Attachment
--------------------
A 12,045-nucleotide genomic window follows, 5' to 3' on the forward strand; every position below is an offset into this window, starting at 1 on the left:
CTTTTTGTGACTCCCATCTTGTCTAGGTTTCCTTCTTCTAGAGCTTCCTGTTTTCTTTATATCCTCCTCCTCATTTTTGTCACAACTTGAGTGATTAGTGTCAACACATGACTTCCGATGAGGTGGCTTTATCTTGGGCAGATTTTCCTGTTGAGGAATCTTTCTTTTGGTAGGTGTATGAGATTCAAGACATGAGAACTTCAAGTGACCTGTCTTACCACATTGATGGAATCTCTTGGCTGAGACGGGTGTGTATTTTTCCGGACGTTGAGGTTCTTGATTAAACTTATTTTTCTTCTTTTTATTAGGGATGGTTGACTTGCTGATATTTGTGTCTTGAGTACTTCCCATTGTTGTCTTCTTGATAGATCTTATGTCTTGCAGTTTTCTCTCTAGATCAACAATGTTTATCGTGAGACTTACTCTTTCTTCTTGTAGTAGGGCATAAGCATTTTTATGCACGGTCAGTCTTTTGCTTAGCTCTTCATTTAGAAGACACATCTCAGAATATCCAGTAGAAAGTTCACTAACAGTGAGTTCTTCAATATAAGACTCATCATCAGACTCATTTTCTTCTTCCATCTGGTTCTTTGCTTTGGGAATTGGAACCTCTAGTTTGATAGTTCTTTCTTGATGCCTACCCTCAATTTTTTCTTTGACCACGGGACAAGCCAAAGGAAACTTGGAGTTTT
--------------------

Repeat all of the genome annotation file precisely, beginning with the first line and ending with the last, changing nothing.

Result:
A 12,045-nucleotide genomic window follows, 5' to 3' on the forward strand; every position below is an offset into this window, starting at 1 on the left:
CTTTTTGTGACTCCCATCTTGTCTAGGTTTCCTTCTTCTAGAGCTTCCTGTTTTCTTTATATCCTCCTCCTCATTTTTGTCACAACTTGAGTGATTAGTGTCAACACATGACTTCCGATGAGGTGGCTTTATCTTGGGCAGATTTTCCTGTTGAGGAATCTTTCTTTTGGTAGGTGTATGAGATTCAAGACATGAGAACTTCAAGTGACCTGTCTTACCACATTGATGGAATCTCTTGGCTGAGACGGGTGTGTATTTTTCCGGACGTTGAGGTTCTTGATTAAACTTATTTTTCTTCTTTTTATTAGGGATGGTTGACTTGCTGATATTTGTGTCTTGAGTACTTCCCATTGTTGTCTTCTTGATAGATCTTATGTCTTGCAGTTTTCTCTCTAGATCAACAATGTTTATCGTGAGACTTACTCTTTCTTCTTGTAGTAGGGCATAAGCATTTTTATGCACGGTCAGTCTTTTGCTTAGCTCTTCATTTAGAAGACACATCTCAGAATATCCAGTAGAAAGTTCACTAACAGTGAGTTCTTCAATATAAGACTCATCATCAGACTCATTTTCTTCTTCCATCTGGTTCTTTGCTTTGGGAATTGGAACCTCTAGTTTGATAGTTCTTTCTTGATGCCTACCCTCAATTTTTTCTTTGACCACGGGACAAGCCAAAGGAAACTTGGAGTTTT